Michael Oren
Michael OrenYonatan Sindel

Former Israeli ambassador to the United States Dr. Michael Oren estimates on Arutz Sheva that the last hours until the polls close in the presidential election, the candidates will invest mainly in those who will be undecided until the last minute.

"There is a certain percentage, though not a large one, that is undecided until the ballot box. Trump and Biden's campaigns targeted those people. Because the difference in key states like Pennsylvania and Florida is very small and can be several thousand or even hundreds of votes," Oren says.

According to him, this increases the power of the state's Jews. "The Jewish vote in this election is so important and critical. It can be decisive in Florida, because whoever wins in this state has a chance to win the whole race. There are many Jews in Florida and Biden people, including those who live in Israel. They turn to the Jews in the country and claim that Biden is good for Israel and Trump is bad. Some even go so far as to say that the nuclear agreement was good for Israel."

The gaps in the surveys are not a sufficient indication for him. "In 2016 the polls indicated a victory for Hillary Clinton and this time there is a phenomenon of fear among citizens who worry that if they admit to voting for Trump they could lose for their job, their friends, and maybe even family. "Even my family in the U.S. wouldn't dare say they vote for Trump."

When asked if Joe Biden should be feared, Dr. Oren answers, "There are differences between Biden and Obama. I know Joe Biden personally and he is pro-Israel and committed to our safety. He will not use American aid as a tool of pressure on us. However, he is still a democratic president who has clear positions on both the Palestinian issue and the Iranian issue. These positions are inconsistent with almost every government in Israel. This includes support for the Obama-Clinton outline for two states based on the 1967 borders and East Jerusalem as the capital of the Palestinian state, vigorous opposition to Jewish construction in Judea and Samaria and the united Jerusalem, as well as the Iranian issue, support for the renewal of the nuclear agreement and sanctions. The situation will be very challenging for Israel."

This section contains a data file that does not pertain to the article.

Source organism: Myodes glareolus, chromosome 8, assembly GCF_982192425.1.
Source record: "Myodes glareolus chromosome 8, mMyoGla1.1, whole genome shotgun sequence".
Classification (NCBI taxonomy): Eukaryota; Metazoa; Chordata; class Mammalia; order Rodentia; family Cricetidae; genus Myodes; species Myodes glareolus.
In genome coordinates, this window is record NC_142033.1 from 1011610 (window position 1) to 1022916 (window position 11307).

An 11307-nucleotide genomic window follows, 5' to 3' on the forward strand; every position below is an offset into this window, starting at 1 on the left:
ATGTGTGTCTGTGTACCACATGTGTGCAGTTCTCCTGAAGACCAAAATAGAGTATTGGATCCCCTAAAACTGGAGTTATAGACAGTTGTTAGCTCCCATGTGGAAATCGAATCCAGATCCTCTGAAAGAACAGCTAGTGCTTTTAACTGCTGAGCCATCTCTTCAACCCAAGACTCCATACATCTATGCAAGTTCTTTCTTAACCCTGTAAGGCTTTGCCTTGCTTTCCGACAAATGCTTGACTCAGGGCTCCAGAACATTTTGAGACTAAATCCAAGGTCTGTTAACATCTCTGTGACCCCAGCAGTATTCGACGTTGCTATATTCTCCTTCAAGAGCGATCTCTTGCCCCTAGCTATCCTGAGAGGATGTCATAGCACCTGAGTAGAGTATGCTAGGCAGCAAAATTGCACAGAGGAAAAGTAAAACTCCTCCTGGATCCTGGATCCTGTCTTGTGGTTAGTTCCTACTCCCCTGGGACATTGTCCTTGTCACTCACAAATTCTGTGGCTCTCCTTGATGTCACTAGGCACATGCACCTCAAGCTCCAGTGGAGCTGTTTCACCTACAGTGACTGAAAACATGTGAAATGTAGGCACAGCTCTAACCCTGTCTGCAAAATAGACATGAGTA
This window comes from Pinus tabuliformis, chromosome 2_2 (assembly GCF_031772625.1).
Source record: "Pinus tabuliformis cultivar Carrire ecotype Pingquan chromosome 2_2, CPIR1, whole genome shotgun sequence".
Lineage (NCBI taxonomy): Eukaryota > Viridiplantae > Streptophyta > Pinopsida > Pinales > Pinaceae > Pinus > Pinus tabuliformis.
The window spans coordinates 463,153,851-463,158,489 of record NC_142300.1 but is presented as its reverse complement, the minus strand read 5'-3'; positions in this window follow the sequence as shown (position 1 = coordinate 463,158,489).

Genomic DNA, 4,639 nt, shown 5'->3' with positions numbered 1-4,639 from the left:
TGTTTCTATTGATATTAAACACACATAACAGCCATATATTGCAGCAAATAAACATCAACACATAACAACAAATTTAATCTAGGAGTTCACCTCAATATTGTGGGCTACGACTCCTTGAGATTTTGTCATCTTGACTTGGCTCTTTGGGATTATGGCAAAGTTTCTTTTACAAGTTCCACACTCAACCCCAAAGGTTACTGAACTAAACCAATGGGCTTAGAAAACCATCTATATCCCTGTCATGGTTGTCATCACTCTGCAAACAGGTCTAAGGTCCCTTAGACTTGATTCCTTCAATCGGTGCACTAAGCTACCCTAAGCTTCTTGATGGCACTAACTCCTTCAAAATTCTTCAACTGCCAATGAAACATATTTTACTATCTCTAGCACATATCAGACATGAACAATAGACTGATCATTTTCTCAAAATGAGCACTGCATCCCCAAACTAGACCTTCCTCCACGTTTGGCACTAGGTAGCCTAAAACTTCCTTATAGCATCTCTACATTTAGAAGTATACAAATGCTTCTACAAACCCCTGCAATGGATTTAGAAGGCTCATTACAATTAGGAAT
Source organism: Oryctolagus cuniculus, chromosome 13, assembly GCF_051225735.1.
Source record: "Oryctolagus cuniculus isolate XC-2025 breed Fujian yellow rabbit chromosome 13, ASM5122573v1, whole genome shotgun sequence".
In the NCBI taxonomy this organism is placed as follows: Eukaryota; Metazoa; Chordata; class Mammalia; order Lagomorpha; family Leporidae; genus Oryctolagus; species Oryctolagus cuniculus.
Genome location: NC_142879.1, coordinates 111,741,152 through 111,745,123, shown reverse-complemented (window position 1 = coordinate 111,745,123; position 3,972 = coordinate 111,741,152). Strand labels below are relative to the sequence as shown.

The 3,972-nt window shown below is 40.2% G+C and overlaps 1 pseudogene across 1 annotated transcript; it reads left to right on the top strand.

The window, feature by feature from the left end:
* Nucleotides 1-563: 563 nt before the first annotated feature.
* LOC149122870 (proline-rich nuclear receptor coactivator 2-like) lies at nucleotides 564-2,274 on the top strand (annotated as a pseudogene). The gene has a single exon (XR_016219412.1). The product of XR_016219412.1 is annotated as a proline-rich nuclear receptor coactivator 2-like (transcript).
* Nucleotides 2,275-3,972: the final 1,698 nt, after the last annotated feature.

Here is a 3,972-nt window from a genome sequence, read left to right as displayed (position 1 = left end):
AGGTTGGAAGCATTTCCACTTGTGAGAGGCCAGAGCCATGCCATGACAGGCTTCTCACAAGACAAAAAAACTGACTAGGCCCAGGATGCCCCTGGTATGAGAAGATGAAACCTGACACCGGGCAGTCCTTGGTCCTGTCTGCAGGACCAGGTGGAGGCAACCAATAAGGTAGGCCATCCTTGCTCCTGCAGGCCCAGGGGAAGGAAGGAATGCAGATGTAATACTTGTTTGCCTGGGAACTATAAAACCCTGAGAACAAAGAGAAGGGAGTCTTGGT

He also identifies extremism in America, which could harm Israel, regardless of the identity of the president-elect. "America is extremizing. We feel the extremism more on the Democratic side, but there is extremism on the Republican side as well. The polarization is very large and we may be on the verge of an explosion. The situation is very flammable and the country is saturated with weapons, and that's dangerous. What the two parties have in common that will affect us and will affect us in the future is isolationism. Both parties are no longer happy to be policemen of the world anymore. "In 1982, I sat with IDF forces in Beirut and we knew that if we got very involved, the Marines would come to rescue us. Today they will not come and we are alone in the arena."

Oren notes that Trump's term was dreamlike for Israel. "We got everything from the Americans. There are things we didn't even ask for - and we got. Trump has set a very high standard for what it means to be pro-Israel president. I'll tell you about how a few years ago Nicki Haley, former U.S. ambassador to the UN, convened the Security Council to "discuss the aggression of Hamas against Israel. I sat in the Knesset and asked my staff to check back when there ever was such a thing in the UN, that spoke aggressively against Israel. It turned out that there was never such a thing. This is the first administration that has done such a thing.

"If Trump is elected I think the situation will continue, but it should be mentioned that Trump will no longer have electoral considerations. He will not have to please the Evangelicals and Jewish base. The only thing to worry about is Trump's statement that he's willing to enter negotiations with Iran on a new agreement. We must declare what our expectations are of this agreement and how we can safeguard our vital interests," concludes Dr. Michael Oren.